Saturday, 20 February 2010

Distinguishing between national and state ethics

In his forward to the Guardian pamphlet, Citizen Ethics in a Time of Crisis, published in the Guardian, Philip Pullman makes frequent reference to the "nation" - as well he might, since it is to one's tribe and nation (the natural extension of one's tribe) that ethics, not solely, but primarily, relate, since here, after all, within and between closely related tribes, is where human nature (emotions and behaviour patterns) evolved.
Philip Pullman, however, makes the usual mistake of conflating state and nation, as if the two were synonymous. They are NOT.
In contrast to the purpose nation, which is to serve its people as justly as possible, that of the of the state is to facilitate society's self-exploitation, as a human ENVIRONMENT, to the advantage of wealth, power and privilege.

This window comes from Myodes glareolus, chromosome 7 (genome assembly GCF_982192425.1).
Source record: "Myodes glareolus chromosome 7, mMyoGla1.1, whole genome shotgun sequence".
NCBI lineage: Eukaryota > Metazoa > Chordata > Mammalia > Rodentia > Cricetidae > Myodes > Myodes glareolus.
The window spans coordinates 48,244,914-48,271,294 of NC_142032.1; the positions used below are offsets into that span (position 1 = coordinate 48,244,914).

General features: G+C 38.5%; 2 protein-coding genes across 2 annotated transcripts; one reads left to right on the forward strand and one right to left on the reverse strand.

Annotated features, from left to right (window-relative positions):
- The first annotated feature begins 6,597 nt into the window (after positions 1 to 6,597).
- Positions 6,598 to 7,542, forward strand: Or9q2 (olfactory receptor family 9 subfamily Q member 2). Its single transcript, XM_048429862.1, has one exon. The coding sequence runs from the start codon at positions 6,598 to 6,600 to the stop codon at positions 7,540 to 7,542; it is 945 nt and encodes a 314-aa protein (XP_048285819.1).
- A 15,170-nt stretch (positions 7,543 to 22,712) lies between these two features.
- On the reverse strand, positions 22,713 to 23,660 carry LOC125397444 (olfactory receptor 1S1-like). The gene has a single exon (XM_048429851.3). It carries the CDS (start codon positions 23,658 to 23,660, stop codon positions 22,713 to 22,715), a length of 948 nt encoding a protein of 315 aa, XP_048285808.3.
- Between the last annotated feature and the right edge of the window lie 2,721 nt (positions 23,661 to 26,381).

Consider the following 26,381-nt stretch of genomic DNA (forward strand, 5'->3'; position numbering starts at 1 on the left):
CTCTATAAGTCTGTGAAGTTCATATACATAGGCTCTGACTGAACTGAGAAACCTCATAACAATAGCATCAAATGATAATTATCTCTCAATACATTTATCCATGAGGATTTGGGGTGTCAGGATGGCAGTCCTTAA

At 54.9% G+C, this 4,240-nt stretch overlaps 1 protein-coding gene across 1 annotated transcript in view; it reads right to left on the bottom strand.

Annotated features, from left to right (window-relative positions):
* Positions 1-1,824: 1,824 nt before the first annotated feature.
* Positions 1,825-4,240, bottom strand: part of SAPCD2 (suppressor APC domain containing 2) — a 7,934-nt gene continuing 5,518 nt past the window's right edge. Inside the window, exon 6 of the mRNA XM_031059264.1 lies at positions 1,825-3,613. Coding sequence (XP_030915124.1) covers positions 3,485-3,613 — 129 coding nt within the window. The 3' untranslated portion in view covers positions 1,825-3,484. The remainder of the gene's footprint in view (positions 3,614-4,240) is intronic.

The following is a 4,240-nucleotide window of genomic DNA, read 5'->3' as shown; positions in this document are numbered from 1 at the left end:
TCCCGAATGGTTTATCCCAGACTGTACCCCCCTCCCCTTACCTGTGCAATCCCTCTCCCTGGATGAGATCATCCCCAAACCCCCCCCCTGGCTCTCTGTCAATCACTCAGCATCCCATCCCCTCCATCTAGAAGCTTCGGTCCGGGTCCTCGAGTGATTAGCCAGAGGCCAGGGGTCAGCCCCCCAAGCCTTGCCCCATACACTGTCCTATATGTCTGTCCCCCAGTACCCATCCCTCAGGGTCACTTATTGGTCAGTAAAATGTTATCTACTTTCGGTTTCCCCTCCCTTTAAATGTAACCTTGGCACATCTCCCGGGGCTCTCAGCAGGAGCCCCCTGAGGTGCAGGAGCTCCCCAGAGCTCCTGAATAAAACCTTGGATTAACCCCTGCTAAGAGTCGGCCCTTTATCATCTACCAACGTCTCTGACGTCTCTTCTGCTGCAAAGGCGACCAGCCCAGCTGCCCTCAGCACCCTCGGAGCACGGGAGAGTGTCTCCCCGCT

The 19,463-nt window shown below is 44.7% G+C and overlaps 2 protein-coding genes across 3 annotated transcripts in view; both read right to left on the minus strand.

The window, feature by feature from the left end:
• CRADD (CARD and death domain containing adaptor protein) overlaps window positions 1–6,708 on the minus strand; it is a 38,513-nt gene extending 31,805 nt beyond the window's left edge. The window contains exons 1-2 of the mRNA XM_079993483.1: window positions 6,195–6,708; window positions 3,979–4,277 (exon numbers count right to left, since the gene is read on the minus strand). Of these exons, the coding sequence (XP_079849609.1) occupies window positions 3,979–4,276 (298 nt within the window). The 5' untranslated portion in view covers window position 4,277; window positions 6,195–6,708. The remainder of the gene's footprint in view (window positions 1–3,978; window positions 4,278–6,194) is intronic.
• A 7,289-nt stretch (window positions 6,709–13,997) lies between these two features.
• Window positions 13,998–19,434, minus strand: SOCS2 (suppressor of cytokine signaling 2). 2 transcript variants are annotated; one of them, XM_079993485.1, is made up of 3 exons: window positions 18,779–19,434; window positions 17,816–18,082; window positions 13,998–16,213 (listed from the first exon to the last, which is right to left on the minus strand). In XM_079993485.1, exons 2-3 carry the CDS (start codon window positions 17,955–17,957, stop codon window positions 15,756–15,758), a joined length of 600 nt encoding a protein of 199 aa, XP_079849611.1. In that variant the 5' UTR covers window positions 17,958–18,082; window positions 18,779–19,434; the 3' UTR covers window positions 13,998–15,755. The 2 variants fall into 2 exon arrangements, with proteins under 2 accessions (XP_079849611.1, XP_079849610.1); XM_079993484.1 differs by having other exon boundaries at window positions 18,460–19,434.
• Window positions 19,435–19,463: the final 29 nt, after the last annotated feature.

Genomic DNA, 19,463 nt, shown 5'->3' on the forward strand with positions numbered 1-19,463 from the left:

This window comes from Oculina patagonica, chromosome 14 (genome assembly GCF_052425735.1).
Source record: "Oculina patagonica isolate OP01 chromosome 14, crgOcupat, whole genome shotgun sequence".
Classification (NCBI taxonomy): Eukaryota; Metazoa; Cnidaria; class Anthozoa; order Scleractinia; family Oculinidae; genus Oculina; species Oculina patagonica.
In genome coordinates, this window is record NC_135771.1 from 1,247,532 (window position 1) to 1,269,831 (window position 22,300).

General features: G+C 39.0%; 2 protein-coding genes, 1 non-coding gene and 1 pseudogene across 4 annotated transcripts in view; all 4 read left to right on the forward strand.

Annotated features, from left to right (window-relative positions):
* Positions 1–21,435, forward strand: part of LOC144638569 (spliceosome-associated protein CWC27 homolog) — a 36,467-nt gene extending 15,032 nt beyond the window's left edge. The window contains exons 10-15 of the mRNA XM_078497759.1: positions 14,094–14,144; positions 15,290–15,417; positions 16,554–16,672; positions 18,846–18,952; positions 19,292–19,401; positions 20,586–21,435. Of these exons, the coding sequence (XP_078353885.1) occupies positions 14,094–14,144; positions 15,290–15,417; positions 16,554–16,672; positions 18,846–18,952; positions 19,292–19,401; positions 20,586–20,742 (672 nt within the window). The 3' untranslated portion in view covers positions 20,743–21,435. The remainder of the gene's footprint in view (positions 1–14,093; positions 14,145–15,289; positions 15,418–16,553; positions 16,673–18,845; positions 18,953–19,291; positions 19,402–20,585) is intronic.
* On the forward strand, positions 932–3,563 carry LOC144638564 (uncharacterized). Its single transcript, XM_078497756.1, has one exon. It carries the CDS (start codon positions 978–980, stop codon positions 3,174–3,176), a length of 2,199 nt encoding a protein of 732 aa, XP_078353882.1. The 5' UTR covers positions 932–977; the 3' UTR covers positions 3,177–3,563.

Philip Pullman, as a "successful" author, is served very well by the state in this respect, so he is perfectly happy to accept the state in place of a genuine nation. But quite different ethics apply to the two.

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